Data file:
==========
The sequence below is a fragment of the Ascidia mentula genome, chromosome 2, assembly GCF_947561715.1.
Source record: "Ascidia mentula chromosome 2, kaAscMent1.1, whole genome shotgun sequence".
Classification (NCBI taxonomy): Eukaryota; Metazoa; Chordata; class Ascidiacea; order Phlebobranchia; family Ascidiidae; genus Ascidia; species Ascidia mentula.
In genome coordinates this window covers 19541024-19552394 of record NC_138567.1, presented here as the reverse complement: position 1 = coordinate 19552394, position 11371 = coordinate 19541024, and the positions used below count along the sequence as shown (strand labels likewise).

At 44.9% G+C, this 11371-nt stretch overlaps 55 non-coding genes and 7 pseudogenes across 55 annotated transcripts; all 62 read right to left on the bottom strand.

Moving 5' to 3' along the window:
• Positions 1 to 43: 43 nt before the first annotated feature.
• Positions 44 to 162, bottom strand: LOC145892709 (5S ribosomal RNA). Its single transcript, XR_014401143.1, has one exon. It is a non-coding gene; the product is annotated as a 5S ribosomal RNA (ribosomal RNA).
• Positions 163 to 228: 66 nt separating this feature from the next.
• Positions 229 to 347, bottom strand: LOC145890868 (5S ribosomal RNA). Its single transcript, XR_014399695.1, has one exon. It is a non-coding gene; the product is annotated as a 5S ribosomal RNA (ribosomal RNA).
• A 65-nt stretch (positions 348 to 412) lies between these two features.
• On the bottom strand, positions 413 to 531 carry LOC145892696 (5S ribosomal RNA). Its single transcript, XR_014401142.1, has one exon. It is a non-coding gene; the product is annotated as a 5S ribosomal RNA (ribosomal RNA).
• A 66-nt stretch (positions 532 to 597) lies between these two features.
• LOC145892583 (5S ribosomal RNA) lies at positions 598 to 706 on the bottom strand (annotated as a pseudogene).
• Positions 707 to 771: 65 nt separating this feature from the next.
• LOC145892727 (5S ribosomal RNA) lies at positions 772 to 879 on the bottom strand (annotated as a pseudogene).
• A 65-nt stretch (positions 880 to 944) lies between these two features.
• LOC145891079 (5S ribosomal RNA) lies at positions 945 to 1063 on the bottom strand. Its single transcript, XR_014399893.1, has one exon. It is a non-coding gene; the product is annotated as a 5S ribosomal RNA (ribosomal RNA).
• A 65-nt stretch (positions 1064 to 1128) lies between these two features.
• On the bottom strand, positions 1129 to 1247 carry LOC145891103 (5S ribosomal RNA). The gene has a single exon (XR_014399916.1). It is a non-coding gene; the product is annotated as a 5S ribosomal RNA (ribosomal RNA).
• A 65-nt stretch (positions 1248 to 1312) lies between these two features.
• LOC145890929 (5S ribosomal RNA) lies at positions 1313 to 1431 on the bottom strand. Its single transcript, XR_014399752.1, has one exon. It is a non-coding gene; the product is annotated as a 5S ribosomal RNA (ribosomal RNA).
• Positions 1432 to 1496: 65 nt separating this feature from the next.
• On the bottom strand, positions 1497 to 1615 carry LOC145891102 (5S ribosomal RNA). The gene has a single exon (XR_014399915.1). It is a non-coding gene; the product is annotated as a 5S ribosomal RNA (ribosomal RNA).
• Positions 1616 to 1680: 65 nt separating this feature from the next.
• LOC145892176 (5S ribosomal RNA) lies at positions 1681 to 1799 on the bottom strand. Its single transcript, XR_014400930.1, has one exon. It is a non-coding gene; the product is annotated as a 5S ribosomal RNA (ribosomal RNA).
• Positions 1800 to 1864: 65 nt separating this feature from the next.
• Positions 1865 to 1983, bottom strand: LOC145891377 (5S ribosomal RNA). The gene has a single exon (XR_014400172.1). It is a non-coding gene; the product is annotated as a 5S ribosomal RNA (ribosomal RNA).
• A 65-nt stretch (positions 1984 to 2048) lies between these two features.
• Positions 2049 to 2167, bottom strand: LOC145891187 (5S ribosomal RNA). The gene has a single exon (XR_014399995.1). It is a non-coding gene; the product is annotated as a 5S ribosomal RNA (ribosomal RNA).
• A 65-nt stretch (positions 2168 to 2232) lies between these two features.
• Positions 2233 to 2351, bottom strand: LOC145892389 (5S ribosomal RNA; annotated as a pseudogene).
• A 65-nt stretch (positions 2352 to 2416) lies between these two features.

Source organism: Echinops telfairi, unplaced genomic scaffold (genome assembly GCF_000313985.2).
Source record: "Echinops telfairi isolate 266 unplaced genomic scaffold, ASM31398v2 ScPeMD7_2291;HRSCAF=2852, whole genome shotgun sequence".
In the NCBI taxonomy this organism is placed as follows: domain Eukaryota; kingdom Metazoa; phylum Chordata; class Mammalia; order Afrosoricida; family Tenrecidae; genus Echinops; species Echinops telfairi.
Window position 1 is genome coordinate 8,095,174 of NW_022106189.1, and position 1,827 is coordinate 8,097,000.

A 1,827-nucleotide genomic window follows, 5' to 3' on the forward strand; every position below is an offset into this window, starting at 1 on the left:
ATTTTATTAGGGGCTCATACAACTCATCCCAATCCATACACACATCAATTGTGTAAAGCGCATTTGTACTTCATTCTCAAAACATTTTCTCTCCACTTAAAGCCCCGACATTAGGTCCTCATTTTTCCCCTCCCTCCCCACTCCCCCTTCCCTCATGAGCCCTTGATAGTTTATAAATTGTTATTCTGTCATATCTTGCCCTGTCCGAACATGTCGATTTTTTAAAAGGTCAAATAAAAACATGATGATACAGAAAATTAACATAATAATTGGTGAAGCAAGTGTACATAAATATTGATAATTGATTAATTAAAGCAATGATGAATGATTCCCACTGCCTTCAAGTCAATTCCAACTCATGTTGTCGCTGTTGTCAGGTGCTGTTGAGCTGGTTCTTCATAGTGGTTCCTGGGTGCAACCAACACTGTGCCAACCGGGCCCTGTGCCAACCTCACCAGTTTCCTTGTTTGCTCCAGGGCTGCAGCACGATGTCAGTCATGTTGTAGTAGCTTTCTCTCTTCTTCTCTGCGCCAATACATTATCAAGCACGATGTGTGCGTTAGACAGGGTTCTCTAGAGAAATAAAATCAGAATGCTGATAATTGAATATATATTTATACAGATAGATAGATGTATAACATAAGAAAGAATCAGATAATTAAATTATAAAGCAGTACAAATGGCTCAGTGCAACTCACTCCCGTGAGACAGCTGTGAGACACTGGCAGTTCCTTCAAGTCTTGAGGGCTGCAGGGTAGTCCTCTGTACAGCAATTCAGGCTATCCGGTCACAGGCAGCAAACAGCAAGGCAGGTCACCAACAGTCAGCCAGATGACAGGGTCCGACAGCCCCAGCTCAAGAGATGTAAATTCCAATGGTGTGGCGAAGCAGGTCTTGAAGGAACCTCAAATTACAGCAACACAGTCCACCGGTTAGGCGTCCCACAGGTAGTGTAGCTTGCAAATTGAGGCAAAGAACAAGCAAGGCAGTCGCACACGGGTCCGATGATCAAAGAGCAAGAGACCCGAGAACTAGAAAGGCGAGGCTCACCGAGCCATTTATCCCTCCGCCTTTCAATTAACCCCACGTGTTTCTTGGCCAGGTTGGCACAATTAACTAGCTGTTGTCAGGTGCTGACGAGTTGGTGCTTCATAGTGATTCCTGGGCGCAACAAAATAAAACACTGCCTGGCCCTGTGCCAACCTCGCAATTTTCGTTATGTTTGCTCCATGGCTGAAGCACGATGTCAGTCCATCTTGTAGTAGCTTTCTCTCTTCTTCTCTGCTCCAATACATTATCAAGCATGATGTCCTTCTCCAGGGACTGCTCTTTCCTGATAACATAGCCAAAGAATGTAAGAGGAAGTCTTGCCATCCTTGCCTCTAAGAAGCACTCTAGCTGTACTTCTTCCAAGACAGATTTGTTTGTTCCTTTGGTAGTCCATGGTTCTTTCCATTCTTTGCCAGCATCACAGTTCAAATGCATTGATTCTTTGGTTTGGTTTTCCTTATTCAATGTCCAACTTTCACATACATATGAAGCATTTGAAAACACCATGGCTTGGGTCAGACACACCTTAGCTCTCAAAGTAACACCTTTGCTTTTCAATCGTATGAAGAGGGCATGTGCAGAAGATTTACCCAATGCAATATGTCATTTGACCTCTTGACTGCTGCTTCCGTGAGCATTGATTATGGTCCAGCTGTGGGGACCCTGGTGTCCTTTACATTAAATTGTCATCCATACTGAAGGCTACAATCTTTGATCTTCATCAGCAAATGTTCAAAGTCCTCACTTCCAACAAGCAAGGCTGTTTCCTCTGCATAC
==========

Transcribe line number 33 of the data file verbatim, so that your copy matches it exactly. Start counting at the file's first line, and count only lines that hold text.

• A 65-nt stretch (positions 2352 to 2416) lies between these two features.